After a melodic digression, the UK rap sound returns temporarily in the form of Skinz and K Koke but the album takes a tangent once again with ‘Angelina’ from Lil Kesh, Olamide and Not3s. This track for me represents the infatuation the commercial market has with afro-influenced music. It combines the afrobeats drums with pop-synths and melodies. Add an up and coming UK rapper to the equation, and you’ve got a track you can picture ringing out at a pool party in Marbella, entertaining a collection of Love Island wannabees. When you listen to it, you’ll get what I mean.
Charlie then brings in Aystar, a northern rapper whose harsh Liverpudlian accent wouldn’t have been heard on a commercial album a few years ago. But through his lack of regional bias, Charlie has shown that UK rap in not necessarily going to remain a London-centric genre. Another example of a northern rapper, whose career has benefitted massively because of a relationship with Charlie Sloth, is Bugzy Malone. Track 9, ‘Pressure’ sees Bugzy make his first appearance on the album, alongside Ace Hood and Silvastone, again creating an unlikely collaboration.
After a convoluted journey through the narrative of the first half of the album, we arrive at Giggs’s ‘Wake Up’ – a tune which reflects the rapper’s early music days and will transport you back to a time when the Drake collaborator was still an underground rapper. As the beat starts to warm up, you could probably guess who was about to lay a verse, without even seeing the track list, because of the face that it already sounds like a Giggs track. The minimal, looping production creates a perfect lyrical playground for the south London rapper who flexes on the beat with the nonchalance of a veteran.
As well as having a significant influence on commercial music in Britain, Charlie Sloth also works with American artists, whether it be when they join him in the studio for a Fire In The Booth session or they collaborate with him on a project. ‘The Plug’ gives a couple of examples of this with the aforementioned Ace Hood and one of the US’s popular prospects, 21 Savage, who appears on the album alongside Hardo in their track ‘Gang’. Sean Kingston and Spice also feature on the album and although they might not be from the States, it gives you an idea of the weight Charlie Sloth’s name holds internationally.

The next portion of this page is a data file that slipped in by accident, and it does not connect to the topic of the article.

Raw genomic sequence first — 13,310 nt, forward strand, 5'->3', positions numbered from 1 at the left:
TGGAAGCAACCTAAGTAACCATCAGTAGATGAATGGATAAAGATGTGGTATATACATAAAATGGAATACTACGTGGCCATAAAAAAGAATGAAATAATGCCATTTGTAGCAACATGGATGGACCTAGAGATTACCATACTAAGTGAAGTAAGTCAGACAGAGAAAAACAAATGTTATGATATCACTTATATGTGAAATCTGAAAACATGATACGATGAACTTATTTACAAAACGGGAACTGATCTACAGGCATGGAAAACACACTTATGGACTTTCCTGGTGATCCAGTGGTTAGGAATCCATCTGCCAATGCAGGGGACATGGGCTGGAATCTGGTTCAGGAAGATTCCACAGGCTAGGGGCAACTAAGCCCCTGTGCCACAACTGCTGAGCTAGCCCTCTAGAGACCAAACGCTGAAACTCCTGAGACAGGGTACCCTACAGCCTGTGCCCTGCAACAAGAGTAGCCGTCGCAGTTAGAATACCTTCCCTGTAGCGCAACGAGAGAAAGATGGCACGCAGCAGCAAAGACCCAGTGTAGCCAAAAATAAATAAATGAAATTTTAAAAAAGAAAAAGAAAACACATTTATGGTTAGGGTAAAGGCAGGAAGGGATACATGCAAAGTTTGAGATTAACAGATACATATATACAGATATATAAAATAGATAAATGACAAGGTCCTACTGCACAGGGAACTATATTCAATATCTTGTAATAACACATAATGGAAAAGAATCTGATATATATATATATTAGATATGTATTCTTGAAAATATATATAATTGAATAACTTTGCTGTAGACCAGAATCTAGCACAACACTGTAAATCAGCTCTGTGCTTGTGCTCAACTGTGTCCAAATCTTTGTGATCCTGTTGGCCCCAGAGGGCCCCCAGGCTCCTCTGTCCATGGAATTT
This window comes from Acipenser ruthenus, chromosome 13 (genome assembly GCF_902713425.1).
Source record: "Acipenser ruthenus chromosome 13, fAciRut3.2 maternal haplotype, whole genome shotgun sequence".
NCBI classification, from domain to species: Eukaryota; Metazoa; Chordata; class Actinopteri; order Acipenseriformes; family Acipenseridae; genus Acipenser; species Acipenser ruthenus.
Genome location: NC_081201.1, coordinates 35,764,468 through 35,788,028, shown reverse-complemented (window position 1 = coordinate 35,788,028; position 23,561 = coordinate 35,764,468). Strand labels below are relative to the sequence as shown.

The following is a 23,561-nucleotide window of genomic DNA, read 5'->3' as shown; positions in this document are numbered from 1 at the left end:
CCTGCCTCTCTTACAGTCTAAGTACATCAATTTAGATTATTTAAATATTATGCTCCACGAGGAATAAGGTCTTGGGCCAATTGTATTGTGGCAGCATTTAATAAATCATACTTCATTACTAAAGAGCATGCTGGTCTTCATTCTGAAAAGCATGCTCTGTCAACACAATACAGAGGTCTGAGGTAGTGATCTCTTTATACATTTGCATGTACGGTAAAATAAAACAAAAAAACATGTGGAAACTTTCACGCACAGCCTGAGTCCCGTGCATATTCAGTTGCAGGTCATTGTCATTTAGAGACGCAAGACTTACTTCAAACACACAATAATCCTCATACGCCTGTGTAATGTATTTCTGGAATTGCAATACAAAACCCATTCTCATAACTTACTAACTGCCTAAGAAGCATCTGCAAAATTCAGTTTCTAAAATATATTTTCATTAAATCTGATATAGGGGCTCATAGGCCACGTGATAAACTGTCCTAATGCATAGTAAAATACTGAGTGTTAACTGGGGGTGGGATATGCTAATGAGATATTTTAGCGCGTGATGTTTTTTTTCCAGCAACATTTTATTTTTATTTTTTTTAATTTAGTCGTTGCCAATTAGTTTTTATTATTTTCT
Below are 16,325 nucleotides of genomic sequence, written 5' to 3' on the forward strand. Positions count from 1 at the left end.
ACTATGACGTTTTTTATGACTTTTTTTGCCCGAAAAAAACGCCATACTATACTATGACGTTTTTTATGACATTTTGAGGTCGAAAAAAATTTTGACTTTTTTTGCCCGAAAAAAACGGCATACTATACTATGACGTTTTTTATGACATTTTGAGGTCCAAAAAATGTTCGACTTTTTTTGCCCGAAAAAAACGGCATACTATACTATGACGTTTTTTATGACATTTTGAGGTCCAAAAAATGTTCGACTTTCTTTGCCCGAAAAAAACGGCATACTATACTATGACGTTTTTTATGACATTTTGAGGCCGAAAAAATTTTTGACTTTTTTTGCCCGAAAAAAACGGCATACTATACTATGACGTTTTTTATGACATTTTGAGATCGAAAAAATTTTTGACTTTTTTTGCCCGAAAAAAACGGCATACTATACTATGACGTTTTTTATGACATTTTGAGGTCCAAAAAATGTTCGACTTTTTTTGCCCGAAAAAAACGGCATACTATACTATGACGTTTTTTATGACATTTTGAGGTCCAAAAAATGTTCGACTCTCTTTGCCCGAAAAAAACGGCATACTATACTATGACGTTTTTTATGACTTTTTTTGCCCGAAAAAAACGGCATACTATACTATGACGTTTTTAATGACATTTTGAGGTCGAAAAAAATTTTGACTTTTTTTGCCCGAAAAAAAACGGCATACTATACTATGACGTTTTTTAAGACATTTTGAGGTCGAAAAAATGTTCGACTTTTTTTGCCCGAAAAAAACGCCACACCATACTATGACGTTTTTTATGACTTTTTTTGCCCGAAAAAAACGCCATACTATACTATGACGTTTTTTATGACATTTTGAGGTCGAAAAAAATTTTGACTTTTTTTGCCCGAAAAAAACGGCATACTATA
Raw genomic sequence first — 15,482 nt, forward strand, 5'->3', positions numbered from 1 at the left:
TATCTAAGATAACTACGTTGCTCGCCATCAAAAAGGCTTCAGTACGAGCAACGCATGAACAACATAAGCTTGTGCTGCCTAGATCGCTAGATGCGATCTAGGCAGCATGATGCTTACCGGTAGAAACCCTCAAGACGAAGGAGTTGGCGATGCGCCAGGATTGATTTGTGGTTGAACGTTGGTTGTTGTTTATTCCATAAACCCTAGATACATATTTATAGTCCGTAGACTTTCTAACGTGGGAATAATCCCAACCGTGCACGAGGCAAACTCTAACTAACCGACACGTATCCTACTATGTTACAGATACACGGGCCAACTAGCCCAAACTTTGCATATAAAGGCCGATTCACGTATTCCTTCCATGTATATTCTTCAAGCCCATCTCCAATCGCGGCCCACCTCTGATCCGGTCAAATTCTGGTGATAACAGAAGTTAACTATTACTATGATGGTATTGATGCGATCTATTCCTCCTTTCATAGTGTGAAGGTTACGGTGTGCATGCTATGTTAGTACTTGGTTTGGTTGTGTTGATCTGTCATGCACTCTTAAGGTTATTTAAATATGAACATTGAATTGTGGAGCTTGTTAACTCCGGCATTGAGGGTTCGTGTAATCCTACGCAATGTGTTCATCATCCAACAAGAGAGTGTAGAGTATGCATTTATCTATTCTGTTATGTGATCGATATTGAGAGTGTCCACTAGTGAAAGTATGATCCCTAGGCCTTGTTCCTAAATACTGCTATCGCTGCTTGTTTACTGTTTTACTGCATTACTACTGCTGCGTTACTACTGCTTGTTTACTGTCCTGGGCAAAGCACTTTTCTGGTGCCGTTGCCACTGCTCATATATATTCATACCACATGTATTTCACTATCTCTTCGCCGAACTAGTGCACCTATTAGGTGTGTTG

Young T and Bugsey’s ‘No Pictures’ is another highlight for me. The Nottingham duo have already released a couple of anthemic tracks and from the pool of prospective UK rappers Charlie Sloth could have chosen from to represent the genre’s youthful talent, in my opinion Young T and Bugsey would be one of the better choices. Their playful bars combined with their knowledge of how to structure a track to create a commercially appealing hit, demonstrates the ability of the scene they represent.
Charlie also includes Wolfie on the project; a rising alternative R&B-style singer who is creating a name for herself through her unique, honest and authentic music. Again, this doesn’t necessarily synchronise perfectly with other tracks on the project, but it is another example of Charlie Sloth, as a tastemaker, being unapologetic in who he chooses to champion with his curation.
As the album concludes – with a reggae/dub influenced collaboration between Donae’o and Konshens – the purpose of the album becomes undeniable. Charlie Sloth wanted to create a product which he felt would represent the diversity and talent of ‘urban’ music in the UK and subsequently catapult that into the commercial limelight. I’ll admit, I wasn’t a fan of every track on the album but there is no doubt that Charlie Sloth is doing, and has done, a lot for this particular scene and I will always welcome a 21 track project championing independent and up and coming UK talent.
Grab your copy of the album here.
Words: Patrick Fennelly